City Market / The Armory

35.997868, -78.901413

Cross Street
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National Register
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The northern portion of the site between Morgan, East Chapel Hill, Holland, and Foster Sts. was the site of a city market constructed around 1910. It is unclear if this market replaced the market that had been located in the Academy of Music or supplemented it - it is possible that when the "New Academy of Music" was constructed, the market was relocated to this location.

A couple of aerial photos of this area from 1924-5 are the only pictures I've been able to locate that shows a bit of the market building.

City Market, looking east, 1925. The city scales are the small structure to the left and behind the market building.

Below, a Sanborn map of the site from 1913 - oriented with west at the top. Watkins was later renamed Morgan St., and Ella renamed Holland.

Copyright Sanborn Fire Insurance Company

The Washington Duke hotel, under construction, is at the extreme left. The unique roofline of the DC May company is in the left background on Morgan, and the building at 226 Morgan is to its right (east.) Moving towards the foreground from that building, you can see the large roof of the market building, with an open air bay extending along the entire eastern facade (Holland St.) An interesting - almost Mission style - parapet appears to face Holland St.

From 1935 to 1937, the Durham Armory was built on the same site. It "incorporated elements of the city market", but it is difficult to say how much or how little was included. It was the headquarters for the National Guard in Durham.

Durham Armory, 1950.
(Courtesy Durham County Library)

In the late 1950s, the National Guard built a new complex at Carroll and Lakewood Sts. The former site was converted to the Durham Central Civic Center.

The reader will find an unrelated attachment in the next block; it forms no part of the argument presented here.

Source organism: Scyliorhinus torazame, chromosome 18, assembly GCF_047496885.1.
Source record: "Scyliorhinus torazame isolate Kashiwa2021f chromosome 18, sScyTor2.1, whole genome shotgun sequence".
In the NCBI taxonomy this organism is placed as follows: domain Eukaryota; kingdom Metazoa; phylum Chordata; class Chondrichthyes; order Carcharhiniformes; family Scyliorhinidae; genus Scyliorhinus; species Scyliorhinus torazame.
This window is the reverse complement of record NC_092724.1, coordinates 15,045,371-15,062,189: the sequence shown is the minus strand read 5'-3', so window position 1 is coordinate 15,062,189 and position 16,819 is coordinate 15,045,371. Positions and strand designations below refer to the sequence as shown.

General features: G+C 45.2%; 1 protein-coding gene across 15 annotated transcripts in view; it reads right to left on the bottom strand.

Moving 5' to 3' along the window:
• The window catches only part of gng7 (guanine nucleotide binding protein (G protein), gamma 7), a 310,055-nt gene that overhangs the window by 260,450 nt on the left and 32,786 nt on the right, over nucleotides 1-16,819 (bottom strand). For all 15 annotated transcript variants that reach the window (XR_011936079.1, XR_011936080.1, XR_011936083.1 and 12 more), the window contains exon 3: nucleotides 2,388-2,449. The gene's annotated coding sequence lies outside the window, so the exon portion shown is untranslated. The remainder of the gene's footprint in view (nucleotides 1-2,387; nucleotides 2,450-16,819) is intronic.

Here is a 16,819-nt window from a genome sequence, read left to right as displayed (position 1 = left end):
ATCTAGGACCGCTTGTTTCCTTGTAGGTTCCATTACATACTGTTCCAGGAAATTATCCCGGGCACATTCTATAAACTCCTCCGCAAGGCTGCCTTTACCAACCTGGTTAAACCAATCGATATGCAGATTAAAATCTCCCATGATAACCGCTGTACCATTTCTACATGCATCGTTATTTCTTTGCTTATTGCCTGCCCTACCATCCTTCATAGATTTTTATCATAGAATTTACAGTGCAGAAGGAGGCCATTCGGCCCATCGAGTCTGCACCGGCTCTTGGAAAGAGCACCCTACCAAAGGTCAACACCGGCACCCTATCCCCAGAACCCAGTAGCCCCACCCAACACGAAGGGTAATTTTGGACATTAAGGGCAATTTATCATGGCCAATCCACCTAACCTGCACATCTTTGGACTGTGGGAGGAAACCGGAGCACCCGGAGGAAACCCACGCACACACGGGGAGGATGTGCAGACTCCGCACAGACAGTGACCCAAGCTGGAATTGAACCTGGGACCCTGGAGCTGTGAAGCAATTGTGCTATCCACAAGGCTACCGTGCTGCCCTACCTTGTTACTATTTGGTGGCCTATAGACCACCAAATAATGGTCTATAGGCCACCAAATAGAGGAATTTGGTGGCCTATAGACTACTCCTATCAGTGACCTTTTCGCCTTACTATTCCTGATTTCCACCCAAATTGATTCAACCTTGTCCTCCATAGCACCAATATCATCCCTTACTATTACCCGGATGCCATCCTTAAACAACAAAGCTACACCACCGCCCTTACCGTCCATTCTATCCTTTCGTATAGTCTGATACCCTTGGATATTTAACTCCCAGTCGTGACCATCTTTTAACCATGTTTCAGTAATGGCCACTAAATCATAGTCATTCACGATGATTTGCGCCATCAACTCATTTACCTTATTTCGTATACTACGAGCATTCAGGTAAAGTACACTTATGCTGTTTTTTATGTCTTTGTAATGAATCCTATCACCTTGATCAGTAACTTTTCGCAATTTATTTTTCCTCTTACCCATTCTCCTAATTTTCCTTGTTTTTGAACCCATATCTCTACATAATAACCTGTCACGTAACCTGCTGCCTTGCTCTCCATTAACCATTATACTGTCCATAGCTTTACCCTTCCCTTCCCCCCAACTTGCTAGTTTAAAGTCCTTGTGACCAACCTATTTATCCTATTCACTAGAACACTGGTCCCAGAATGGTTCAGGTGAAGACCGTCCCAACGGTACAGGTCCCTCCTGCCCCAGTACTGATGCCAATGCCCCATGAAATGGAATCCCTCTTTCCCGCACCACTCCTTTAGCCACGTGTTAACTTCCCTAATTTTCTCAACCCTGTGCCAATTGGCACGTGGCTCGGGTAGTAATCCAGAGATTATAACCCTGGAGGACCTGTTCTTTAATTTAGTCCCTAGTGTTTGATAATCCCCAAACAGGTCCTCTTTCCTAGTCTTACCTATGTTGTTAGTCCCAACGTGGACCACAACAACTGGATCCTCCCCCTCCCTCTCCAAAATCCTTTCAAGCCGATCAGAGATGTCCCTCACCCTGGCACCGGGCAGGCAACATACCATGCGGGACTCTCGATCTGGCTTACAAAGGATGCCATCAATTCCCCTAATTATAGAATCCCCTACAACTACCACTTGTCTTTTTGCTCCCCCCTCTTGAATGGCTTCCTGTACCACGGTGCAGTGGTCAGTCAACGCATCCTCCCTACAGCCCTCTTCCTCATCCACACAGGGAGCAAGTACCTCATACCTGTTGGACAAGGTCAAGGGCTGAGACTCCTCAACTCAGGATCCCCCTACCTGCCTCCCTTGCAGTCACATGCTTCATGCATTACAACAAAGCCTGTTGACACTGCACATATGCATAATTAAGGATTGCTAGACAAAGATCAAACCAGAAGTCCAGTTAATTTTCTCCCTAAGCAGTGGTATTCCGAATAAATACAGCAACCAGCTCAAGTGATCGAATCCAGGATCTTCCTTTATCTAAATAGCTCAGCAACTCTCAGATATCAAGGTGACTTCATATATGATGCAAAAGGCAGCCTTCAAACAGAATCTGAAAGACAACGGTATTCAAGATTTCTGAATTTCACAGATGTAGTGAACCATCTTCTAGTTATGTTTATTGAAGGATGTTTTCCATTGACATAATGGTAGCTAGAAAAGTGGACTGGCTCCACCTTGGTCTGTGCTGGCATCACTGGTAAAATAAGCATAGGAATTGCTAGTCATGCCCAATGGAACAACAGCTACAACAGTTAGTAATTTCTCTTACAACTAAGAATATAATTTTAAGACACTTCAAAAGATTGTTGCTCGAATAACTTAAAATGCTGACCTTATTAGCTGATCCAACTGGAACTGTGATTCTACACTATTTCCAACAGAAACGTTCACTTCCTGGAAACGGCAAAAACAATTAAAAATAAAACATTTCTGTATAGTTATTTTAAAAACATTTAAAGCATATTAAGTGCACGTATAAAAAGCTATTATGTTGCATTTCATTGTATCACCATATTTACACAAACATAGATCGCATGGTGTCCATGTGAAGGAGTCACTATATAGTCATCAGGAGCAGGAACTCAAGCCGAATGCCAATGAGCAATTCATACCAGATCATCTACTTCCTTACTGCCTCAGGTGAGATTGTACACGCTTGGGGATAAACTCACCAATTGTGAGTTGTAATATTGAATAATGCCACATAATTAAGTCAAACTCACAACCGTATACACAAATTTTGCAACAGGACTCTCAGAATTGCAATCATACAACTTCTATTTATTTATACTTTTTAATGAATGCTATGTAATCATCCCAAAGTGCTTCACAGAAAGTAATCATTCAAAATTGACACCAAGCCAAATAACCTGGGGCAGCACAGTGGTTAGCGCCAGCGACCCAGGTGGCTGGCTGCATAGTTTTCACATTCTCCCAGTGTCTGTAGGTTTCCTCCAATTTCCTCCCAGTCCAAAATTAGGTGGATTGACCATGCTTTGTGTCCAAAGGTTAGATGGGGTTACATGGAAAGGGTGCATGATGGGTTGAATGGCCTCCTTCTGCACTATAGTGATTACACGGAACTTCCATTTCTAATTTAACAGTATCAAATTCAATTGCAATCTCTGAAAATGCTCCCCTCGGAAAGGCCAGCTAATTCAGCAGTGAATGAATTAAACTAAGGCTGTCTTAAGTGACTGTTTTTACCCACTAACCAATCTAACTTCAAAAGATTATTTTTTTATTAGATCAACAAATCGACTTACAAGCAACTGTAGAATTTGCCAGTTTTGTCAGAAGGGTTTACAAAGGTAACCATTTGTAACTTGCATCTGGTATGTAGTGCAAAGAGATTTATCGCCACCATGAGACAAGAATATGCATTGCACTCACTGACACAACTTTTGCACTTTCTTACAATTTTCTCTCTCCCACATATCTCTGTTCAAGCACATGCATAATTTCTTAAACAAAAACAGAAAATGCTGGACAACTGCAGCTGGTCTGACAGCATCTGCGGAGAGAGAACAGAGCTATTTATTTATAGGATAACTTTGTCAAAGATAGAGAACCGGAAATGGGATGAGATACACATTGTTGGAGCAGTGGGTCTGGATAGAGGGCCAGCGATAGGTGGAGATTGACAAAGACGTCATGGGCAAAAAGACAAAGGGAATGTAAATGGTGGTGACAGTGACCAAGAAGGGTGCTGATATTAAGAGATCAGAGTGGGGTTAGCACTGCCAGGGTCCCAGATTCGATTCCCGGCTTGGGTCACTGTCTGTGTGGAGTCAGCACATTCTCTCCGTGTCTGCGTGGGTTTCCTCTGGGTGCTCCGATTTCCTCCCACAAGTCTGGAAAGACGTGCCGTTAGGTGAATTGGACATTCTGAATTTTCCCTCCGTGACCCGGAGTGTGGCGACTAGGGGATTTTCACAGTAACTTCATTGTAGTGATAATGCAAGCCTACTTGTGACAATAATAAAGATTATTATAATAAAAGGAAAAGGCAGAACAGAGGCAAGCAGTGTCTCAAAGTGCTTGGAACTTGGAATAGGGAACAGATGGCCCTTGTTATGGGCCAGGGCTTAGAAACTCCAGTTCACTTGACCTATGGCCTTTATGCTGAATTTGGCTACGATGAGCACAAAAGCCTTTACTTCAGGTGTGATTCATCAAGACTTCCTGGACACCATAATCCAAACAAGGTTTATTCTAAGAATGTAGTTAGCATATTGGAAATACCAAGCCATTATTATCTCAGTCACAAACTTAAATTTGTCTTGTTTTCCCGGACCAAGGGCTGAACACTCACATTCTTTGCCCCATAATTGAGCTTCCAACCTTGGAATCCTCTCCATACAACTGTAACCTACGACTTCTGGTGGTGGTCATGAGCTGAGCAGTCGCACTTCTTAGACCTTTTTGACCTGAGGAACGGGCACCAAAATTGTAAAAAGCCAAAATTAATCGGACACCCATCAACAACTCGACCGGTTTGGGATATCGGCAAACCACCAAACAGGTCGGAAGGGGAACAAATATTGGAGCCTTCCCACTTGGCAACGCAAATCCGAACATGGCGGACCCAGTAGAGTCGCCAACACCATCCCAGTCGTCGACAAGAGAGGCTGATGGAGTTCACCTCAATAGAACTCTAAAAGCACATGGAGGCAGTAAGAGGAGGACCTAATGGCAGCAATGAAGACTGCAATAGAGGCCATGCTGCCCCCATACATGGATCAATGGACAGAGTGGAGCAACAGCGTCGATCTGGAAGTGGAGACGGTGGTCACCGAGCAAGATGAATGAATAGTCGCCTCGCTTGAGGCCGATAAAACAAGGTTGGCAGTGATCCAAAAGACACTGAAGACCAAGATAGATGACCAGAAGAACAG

Durham Armory, 1963.

During the 1950s and 1960s, the armory was used for a variety of functions, including dances. Dances would be segregated in time - i.e., there would be 'Black nights' and 'White nights.' White people in their 70s have told me about getting in to sit in the balcony during the 'Black nights' because they wanted to hear the music. Once of these nights was the inspiration for Ernie Barnes' famous painting "the Sugar Shack."

It remains a civic center today, used for dinners, community meetings, fundraisers, parties, etc.

March 2007 (Photo copyright Gary Kueber)

05.12.13 (Photo copyright Gary Kueber)


After all the broughaha over the council's trip to Baltimore, I never found a venue to put forward a suggestion I've had for a couple of years now, save for a quick mention to a clearly skeptical Eugene Brown at the W. Chapel Hill St. charette this weekend.

My father was attending a national conference in Baltimore a couple of years ago, and since I was between job and school at the time, he invited me to come up and crash in his hotel room for a few days. It didn't take me long to get tired of all the Disney crap along the Inner Harbor. Sure, it looks like it's bringing in lots of money to the city, and provides plenty of tourist dollars and tax revenue, but it wasn't my cup of tea.